After learning about Saffron's lot in life, Book (Ron Glass) threatens Mal regarding the possibility of him taking sexual advantage of her, stating that there is a special place in hell reserved for "child molesters and people who talk at the theater." On the surface this is the kind of dialogue that Joss Whedon is famous for, intended to undercut a serious moment with a dash of humor, but to liken something as trivial as an irritating audience experience to the abuse of a child is in extremely poor taste.

There is a good amount of humor spread throughout the narrative here, and Fillion and Adam Baldwin (Jayne) do a fantastic job of playing drunk. The actors are clearly having a lot of fun as they partake in the village's festivities, and it's nice to see their natural chemistry shining through as they enjoy a period of quiet time in one another's company. Baccarin displays good range as she plays with Inara's natural flirtiness and very quickly switches to pure jealousy when Saffron's appearance threatens what she might have wanted. Hendricks, too, is very well used in this episode, with her actions in the earlier portions of the story becoming very clearly layered upon second viewing, providing a very convincing con that becomes entirely visible when the clues are already on hand.

Vondie Curtis Hall directs this episode with a near-constant contrast between the more serious tone of the scenes and a funnier moment to undercut it, beginning from the top of the story when Mal is shown dressed as a woman to distract their bounty because Zoë was needed in the back of the wagon. Jayne corners Mal later in the story, the framing suggesting that he's preparing to kill his captain in an effort to steal Saffron away, and Mal very genuinely believes that his life is in danger and starts trying to figure out how to outsmart Jayne and survive their encounter. After several moments of uncomfortable silence Jayne's true plan is revealed: he wishes to trade his gun for Mal's wife.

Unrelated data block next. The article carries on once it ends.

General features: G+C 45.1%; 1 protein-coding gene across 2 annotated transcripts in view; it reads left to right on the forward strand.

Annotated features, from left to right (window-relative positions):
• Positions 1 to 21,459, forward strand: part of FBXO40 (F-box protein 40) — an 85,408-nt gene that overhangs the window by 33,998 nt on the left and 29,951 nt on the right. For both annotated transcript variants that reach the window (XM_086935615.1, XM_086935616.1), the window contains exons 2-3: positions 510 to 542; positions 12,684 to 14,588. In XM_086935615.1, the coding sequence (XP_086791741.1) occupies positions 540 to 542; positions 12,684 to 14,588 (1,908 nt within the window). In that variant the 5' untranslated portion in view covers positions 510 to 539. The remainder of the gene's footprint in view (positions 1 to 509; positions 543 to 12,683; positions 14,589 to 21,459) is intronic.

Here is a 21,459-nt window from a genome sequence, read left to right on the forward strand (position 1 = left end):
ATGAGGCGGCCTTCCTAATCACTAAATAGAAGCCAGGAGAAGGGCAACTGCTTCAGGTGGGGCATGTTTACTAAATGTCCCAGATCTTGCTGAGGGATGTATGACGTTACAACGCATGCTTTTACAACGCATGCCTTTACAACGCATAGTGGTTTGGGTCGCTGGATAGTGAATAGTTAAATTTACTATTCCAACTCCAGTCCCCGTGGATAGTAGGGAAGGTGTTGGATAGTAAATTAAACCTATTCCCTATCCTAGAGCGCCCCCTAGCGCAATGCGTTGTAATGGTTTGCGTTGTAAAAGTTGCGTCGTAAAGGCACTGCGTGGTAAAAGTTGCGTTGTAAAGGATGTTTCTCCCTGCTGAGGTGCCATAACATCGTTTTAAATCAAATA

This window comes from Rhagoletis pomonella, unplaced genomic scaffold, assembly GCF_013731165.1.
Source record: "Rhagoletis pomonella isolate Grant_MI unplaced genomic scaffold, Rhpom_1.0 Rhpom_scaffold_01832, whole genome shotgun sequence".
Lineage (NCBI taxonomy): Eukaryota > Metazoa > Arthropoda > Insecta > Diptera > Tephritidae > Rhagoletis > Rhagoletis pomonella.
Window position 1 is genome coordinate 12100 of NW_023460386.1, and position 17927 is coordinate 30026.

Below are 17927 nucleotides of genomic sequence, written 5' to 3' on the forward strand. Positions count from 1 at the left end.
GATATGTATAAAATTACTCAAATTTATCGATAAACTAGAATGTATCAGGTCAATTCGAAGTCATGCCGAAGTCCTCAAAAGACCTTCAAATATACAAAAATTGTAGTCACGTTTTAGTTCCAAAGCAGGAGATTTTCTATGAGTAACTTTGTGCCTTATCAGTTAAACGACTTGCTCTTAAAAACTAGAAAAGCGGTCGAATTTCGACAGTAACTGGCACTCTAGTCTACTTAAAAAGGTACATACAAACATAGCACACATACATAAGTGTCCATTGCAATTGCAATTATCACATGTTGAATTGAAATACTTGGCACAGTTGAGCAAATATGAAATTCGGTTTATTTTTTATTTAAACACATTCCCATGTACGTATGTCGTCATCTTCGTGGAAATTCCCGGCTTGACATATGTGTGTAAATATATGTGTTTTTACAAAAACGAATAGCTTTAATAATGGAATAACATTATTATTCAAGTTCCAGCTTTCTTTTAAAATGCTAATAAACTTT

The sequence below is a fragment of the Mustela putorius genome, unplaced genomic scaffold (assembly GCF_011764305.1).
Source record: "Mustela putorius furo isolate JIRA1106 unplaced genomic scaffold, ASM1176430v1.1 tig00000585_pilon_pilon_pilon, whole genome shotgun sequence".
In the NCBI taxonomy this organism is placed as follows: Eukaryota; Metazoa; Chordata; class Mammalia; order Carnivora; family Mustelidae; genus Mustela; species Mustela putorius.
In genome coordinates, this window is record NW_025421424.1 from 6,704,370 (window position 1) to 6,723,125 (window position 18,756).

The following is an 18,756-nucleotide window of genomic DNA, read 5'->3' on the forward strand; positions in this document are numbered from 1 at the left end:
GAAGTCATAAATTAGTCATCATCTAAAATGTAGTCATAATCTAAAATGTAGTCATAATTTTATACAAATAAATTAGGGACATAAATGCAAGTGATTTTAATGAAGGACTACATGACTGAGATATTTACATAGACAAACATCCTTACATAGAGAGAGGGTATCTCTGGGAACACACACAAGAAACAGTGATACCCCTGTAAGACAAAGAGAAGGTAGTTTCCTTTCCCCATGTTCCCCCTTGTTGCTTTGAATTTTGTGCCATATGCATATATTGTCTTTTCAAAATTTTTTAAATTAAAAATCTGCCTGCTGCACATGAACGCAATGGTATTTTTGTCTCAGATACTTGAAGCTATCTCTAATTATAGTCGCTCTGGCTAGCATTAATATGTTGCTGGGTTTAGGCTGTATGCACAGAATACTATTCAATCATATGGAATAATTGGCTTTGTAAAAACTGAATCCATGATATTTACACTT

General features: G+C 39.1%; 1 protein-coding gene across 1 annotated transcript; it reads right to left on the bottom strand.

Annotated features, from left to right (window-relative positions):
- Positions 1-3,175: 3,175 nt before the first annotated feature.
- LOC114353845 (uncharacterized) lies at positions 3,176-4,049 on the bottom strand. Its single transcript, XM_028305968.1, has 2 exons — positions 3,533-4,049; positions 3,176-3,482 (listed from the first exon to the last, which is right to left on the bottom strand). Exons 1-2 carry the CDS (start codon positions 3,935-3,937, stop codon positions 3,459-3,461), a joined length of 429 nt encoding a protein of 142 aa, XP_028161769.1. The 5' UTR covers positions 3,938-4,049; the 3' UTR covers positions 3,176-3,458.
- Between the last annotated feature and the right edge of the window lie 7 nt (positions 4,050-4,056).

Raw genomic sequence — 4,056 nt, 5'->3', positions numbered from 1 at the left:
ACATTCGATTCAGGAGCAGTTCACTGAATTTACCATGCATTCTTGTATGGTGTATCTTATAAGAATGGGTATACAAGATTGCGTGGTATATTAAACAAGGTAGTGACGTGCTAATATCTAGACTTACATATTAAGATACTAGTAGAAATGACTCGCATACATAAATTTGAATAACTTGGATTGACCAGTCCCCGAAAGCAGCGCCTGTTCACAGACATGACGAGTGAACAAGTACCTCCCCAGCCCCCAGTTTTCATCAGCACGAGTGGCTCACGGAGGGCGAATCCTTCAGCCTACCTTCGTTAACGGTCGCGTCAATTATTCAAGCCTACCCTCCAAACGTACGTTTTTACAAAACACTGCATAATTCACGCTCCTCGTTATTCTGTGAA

Written by creator Whedon, there is an absolute understanding of his characters and their motivations, giving him the chance to truly flesh out a brand new character in Saffron. While Mal has remained fairly distant in regards to his personal issues, it takes only moments for Saffron to get him to talk about his past, and even though he later vehemently resists her advances, her seductive powers remain too great. She proves incredibly perceptive, capable of twisting someone's interests into a plan for personal gain, romanticizing the glory of the stars to win over Wash and later glamorizing the life of the life of a companion in an effort to seduce Inara. The moment her con is found out, she immediately drops her sweet and demure act, becoming the ruthless person that no one would have suspected of her.

The back and forth between Mal and Inara continues, though they slowly progress into a more romantic territory here, which certainly could welcome a future return of Saffron, as she seems set up here to have a redemptive story arc down the line.

The review for "Jaynestown" can be read here.